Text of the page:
Capital punishment, in their perspective, dehumanizes human life just as equally as the convicted murderer. It teaches to kill. In their perspective, therefore, we cannot build a better society on the principle of murder and revenge. Indeed, how do we teach respect for human by taking life? If we are appalled by murder, how can we murder under the banner of justice. Surely this is hypocritical. (Dicks, p.95)
Death penalty opponents also argue that the death penalty does not deter crime. Moreover, it can take the life of the innocent, since there have been many wrongfully convicted people that have been on death row. (Dicks, pp.146-157) Thus, opponents argue that it is possible that the death penalty may kill innocent victims. In their eyes, if one innocent person dies, the death penalty is not worth it. Thus, the death penalty does not prevent the taking of innocent human life, it only increases the chances of the taking of innocent life for the sake of revenge — which will also not fix anything. (Dicks, p.17)
Overall, opponents of the death penalty do not think that capital punishment is fair, nor that it can be applied fairly. It is simply just judicial murder. Life imprisonment is better, because it holds life sacred and allows criminals to make amends. (Dicks, pp.168-169) In this view, society cannot teach against killing by instituting state killing. There has to be non-lethal punishment, so that the punishment can reflect good values rather than the values that it is trying to punish. Society must, instead, focus on teaching that no one is irredeemable, and that repentance and forgiveness is possible. By focusing on the value of human life, the state should not take life but nurture it. (Dicks, p.97)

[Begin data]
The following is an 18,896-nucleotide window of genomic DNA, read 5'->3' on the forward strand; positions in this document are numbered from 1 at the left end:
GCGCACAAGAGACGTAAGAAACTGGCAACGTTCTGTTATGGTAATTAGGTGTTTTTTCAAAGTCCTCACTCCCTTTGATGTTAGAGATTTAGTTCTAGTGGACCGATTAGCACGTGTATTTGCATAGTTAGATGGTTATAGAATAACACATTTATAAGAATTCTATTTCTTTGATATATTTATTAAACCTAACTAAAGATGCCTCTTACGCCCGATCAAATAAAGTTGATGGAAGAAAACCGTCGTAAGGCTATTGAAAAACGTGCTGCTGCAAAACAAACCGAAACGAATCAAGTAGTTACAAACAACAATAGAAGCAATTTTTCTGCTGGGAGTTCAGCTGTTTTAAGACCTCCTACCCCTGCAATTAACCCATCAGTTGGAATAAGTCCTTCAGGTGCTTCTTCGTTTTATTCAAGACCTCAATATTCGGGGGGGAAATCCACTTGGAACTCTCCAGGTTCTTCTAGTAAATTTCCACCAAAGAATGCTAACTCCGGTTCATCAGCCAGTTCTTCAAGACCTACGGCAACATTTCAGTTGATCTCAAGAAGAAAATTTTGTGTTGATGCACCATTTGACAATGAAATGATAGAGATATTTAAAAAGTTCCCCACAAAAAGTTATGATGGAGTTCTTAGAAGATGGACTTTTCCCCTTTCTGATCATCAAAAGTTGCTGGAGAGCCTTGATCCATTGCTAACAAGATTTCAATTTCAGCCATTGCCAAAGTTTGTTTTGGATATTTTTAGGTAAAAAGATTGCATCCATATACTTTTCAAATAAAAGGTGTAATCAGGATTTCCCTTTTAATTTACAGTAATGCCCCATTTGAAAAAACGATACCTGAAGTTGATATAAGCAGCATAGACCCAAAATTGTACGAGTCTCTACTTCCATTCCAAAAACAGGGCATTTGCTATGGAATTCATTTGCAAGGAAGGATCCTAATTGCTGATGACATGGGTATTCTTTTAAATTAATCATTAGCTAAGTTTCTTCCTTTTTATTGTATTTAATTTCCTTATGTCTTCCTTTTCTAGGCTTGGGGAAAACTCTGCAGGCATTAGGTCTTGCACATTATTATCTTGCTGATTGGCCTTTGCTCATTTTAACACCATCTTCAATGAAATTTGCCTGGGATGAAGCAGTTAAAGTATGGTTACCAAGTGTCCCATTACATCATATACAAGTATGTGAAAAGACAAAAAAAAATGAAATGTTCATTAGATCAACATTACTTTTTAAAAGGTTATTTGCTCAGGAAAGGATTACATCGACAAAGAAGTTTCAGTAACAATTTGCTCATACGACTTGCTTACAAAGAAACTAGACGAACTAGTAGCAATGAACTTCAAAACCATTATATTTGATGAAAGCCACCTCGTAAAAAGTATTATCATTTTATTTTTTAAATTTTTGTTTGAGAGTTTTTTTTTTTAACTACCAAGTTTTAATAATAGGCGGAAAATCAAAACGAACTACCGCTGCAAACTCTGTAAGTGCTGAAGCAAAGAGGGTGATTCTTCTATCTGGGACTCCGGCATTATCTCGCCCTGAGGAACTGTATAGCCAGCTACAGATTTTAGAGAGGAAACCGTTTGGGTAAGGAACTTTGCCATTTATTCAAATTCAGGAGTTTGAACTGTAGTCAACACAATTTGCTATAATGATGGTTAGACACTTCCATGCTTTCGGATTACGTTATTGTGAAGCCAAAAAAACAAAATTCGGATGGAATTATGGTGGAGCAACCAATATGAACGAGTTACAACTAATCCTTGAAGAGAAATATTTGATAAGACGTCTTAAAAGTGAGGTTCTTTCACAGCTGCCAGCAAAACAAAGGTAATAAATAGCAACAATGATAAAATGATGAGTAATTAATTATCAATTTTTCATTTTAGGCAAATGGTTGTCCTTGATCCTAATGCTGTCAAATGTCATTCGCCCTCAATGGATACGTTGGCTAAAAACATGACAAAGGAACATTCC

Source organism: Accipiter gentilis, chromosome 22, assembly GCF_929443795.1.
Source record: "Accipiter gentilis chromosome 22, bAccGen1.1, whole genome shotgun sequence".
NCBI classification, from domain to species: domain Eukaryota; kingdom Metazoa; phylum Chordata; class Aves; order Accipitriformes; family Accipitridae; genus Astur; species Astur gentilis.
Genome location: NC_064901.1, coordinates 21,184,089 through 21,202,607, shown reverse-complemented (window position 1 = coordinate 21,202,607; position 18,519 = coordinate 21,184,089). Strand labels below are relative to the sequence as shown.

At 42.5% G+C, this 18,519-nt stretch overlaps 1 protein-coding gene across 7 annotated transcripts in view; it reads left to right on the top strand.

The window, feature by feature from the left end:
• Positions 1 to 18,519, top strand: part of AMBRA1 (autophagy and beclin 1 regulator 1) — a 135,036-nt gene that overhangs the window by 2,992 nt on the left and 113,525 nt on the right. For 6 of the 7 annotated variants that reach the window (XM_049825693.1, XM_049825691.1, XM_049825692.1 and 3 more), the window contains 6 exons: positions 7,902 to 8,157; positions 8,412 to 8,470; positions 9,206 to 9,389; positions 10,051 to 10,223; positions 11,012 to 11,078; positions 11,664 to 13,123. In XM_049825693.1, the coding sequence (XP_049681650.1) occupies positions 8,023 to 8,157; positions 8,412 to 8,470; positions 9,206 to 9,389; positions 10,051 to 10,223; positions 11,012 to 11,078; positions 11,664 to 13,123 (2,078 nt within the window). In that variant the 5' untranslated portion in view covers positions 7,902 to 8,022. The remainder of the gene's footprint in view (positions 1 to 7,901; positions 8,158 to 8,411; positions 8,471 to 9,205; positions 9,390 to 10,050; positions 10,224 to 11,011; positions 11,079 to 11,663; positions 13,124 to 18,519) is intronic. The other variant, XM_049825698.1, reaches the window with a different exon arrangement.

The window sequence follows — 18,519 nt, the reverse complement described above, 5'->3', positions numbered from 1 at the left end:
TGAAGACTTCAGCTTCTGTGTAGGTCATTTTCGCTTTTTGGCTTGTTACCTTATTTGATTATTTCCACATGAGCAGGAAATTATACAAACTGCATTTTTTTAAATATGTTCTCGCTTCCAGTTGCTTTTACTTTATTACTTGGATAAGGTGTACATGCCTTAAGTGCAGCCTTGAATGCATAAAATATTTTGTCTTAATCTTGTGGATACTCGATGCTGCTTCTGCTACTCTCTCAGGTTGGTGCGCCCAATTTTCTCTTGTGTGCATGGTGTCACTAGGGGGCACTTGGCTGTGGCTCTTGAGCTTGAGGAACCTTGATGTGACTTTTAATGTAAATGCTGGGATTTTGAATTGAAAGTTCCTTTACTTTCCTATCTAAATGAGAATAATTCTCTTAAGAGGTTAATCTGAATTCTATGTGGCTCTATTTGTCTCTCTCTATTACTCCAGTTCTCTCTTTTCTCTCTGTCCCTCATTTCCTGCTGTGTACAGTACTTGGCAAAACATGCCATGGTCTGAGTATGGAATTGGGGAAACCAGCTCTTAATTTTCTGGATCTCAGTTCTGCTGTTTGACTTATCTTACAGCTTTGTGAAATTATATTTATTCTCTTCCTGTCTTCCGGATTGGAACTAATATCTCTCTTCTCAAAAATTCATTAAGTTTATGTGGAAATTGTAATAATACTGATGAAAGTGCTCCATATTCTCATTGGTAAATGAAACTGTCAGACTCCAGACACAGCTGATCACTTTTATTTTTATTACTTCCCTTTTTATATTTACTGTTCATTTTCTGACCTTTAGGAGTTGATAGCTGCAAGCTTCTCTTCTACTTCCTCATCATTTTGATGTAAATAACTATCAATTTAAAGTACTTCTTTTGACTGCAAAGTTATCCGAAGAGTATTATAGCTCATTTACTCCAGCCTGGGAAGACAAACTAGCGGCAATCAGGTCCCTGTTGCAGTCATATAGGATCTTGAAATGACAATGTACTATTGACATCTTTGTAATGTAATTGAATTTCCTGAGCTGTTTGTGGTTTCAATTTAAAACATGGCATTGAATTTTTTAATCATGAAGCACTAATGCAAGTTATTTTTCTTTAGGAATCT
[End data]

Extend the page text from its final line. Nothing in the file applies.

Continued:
The arguments opposing capital punishment may sound persuasive and logical but they are ultimately specious and flawed. The argument that an innocent person might die on death row avoids the entire issue altogether. It evades the subject of what to do with proven murderers. The case is different if there is reasonable doubt. Then capital punishment can be put on hold because there has to be precaution in every case of the death penalty. But what we are talking about is what to do with proven murders — the obvious cases. Opponents argue that capital punishment is revenge and that revenge serves no purpose. But saying this does not make it true. Capital punishment can be seen as revenge, but it is not revenge; it simply capital punishment of a capital offense. Opponents’ argument that capitalpunishment does not deter murderers is meaningless. It is, ultimately, better to send a message that there is a price to pay for murder, than to send no message at all.
There will never be a perfect system, but to abolish the death penalty because of a fear of a mistake will cause more victims, decrease values, and trivialize human life. We cannot be indifferent to murder, and if we are, than the fabric of our society will disintegrate. Certain moral absolutes and values have to be enforced. One of these is the sacredness of human life. By not taking the life of a murderer, we trivialize our view of human life. The victim must be our focus, not the killer. The ultimate justice is that the victim’s victimization is honoured with an appropriate response. Anyone considering the taking of a human life must be aware that they will pay the highest price by a society that honours the sacredness of human life.